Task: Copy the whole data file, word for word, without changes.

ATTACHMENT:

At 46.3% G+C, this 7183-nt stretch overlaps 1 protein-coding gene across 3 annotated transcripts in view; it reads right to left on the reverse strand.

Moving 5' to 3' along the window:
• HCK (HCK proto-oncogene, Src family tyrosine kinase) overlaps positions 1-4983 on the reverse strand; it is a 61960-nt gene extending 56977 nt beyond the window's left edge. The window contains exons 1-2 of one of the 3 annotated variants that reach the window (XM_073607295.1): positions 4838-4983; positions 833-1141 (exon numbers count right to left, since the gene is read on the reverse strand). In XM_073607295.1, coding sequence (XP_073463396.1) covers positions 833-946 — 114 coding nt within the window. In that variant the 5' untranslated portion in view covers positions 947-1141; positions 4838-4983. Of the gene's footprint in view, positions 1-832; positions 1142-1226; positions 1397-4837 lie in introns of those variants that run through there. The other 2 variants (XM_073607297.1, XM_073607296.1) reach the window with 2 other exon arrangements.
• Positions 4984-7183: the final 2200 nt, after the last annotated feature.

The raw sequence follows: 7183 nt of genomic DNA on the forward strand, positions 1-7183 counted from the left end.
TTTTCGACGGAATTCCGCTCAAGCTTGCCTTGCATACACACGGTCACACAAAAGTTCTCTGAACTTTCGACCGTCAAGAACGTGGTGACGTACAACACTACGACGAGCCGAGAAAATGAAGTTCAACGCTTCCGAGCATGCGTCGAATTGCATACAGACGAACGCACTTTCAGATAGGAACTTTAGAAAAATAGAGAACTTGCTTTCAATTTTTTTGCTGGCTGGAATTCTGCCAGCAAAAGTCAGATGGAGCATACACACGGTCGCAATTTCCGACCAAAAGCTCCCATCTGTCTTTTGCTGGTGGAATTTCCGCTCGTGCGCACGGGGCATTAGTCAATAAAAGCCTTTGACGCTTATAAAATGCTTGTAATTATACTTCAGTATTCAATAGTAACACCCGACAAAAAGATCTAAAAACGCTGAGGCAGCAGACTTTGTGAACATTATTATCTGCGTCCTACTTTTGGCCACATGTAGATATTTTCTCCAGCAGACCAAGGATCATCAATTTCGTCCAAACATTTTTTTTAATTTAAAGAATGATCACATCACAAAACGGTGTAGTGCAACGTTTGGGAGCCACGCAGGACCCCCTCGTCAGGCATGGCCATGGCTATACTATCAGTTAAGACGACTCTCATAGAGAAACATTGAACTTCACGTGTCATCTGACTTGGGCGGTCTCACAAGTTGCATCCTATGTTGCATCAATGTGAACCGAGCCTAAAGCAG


At 46.3% G+C, this 7183-nt stretch overlaps 1 protein-coding gene across 3 annotated transcripts in view; it reads right to left on the reverse strand.

Moving 5' to 3' along the window:
• HCK (HCK proto-oncogene, Src family tyrosine kinase) overlaps positions 1-4983 on the reverse strand; it is a 61960-nt gene extending 56977 nt beyond the window's left edge. The window contains exons 1-2 of one of the 3 annotated variants that reach the window (XM_073607295.1): positions 4838-4983; positions 833-1141 (exon numbers count right to left, since the gene is read on the reverse strand). In XM_073607295.1, coding sequence (XP_073463396.1) covers positions 833-946 — 114 coding nt within the window. In that variant the 5' untranslated portion in view covers positions 947-1141; positions 4838-4983. Of the gene's footprint in view, positions 1-832; positions 1142-1226; positions 1397-4837 lie in introns of those variants that run through there. The other 2 variants (XM_073607297.1, XM_073607296.1) reach the window with 2 other exon arrangements.
• Positions 4984-7183: the final 2200 nt, after the last annotated feature.

The raw sequence follows: 7183 nt of genomic DNA on the forward strand, positions 1-7183 counted from the left end.
TTTTCGACGGAATTCCGCTCAAGCTTGCCTTGCATACACACGGTCACACAAAAGTTCTCTGAACTTTCGACCGTCAAGAACGTGGTGACGTACAACACTACGACGAGCCGAGAAAATGAAGTTCAACGCTTCCGAGCATGCGTCGAATTGCATACAGACGAACGCACTTTCAGATAGGAACTTTAGAAAAATAGAGAACTTGCTTTCAATTTTTTTGCTGGCTGGAATTCTGCCAGCAAAAGTCAGATGGAGCATACACACGGTCGCAATTTCCGACCAAAAGCTCCCATCTGTCTTTTGCTGGTGGAATTTCCGCTCGTGCGCACGGGGCATTAGTCAATAAAAGCCTTTGACGCTTATAAAATGCTTGTAATTATACTTCAGTATTCAATAGTAACACCCGACAAAAAGATCTAAAAACGCTGAGGCAGCAGACTTTGTGAACATTATTATCTGCGTCCTACTTTTGGCCACATGTAGATATTTTCTCCAGCAGACCAAGGATCATCAATTTCGTCCAAACATTTTTTTTAATTTAAAGAATGATCACATCACAAAACGGTGTAGTGCAACGTTTGGGAGCCACGCAGGACCCCCTCGTCAGGCATGGCCATGGCTATACTATCAGTTAAGACGACTCTCATAGAGAAACATTGAACTTCACGTGTCATCTGACTTGGGCGGTCTCACAAGTTGCATCCTATGTTGCATCAATGTGAACCGAGCCTAAAGCAG